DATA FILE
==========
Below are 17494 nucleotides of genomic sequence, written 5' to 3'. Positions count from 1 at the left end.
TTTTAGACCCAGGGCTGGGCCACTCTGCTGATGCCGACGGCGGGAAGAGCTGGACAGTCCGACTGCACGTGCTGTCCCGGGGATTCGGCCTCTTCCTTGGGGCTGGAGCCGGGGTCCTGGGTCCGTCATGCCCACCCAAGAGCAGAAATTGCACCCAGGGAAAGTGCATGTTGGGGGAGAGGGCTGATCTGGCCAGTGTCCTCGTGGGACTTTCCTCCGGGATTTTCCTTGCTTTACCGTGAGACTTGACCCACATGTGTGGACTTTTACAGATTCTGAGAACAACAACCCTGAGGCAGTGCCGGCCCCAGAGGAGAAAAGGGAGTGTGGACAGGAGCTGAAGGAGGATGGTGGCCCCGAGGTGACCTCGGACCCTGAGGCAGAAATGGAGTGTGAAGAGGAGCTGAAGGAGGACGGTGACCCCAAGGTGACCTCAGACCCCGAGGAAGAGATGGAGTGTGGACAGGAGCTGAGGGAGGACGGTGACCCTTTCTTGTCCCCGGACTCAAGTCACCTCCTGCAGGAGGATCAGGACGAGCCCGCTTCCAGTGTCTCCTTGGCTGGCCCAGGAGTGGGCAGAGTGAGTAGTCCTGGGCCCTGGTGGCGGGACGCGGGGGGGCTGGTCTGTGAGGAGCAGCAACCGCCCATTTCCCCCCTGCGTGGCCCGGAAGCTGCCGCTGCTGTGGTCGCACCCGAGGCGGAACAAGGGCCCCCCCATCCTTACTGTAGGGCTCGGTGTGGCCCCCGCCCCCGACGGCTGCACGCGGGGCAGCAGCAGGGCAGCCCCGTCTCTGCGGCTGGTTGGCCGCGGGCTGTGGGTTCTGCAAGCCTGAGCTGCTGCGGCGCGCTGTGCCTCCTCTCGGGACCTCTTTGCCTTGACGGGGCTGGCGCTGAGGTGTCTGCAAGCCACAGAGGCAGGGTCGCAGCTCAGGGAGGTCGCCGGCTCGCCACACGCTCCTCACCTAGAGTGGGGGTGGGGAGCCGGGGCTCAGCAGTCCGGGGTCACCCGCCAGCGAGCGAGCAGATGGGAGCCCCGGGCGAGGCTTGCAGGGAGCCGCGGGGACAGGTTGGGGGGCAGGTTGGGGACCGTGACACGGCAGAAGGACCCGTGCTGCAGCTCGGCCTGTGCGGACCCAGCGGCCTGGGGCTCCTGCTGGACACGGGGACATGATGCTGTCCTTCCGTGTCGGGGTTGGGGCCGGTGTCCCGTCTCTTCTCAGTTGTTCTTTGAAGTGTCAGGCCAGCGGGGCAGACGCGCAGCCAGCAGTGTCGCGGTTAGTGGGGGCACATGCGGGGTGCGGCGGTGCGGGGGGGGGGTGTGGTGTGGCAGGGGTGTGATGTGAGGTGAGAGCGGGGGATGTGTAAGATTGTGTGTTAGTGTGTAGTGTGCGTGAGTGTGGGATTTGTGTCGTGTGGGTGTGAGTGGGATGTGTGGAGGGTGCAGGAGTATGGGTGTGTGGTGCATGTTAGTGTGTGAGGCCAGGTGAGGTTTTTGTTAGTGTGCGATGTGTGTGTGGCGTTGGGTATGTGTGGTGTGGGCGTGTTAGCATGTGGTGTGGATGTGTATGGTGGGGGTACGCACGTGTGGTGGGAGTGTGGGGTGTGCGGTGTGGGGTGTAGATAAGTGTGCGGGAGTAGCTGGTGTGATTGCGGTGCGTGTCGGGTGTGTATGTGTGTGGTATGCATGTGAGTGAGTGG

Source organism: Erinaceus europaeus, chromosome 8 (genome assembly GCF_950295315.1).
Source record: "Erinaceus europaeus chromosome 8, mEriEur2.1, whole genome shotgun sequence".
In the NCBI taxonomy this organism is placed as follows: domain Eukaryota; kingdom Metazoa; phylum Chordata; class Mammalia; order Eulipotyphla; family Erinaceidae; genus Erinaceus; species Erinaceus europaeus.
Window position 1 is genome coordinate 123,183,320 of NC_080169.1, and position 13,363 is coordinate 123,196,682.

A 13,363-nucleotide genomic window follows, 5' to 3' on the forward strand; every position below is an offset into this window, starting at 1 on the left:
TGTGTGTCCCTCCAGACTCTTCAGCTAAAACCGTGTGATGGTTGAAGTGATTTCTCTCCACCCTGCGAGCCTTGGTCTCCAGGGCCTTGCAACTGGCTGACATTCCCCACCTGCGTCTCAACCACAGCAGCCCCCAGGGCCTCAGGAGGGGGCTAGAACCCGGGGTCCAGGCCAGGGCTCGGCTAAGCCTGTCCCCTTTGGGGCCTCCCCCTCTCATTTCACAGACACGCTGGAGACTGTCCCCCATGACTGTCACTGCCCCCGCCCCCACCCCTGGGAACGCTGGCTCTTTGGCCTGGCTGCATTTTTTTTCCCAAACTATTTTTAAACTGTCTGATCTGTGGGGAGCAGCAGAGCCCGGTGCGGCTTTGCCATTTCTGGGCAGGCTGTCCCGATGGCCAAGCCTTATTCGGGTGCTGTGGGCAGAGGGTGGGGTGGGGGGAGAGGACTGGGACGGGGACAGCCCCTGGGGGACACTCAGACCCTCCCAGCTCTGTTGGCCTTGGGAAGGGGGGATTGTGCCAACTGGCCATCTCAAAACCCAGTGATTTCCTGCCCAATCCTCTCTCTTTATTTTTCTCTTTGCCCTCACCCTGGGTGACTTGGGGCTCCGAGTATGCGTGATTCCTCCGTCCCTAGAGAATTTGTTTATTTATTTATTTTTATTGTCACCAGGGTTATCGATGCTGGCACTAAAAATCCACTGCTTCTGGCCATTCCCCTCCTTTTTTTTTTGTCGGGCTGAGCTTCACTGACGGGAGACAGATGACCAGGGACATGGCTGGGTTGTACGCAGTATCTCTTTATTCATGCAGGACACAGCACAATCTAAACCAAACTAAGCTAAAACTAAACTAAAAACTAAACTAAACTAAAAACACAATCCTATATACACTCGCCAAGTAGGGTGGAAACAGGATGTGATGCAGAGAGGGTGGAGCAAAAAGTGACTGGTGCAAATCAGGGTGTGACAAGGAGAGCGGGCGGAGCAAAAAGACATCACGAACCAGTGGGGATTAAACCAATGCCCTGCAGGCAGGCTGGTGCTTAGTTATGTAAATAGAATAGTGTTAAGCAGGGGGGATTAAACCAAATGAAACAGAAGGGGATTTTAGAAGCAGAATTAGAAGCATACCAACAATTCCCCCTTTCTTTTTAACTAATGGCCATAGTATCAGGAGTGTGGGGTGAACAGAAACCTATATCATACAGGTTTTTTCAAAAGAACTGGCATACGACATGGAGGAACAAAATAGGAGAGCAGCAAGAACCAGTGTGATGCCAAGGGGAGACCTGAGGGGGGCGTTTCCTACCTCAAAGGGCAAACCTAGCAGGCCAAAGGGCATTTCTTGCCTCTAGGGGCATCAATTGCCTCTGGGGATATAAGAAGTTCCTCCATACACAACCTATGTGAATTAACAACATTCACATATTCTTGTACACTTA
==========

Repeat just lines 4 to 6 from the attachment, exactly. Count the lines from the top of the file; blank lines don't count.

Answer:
Source record: "Erinaceus europaeus chromosome 8, mEriEur2.1, whole genome shotgun sequence".
In the NCBI taxonomy this organism is placed as follows: domain Eukaryota; kingdom Metazoa; phylum Chordata; class Mammalia; order Eulipotyphla; family Erinaceidae; genus Erinaceus; species Erinaceus europaeus.
Window position 1 is genome coordinate 123,183,320 of NC_080169.1, and position 13,363 is coordinate 123,196,682.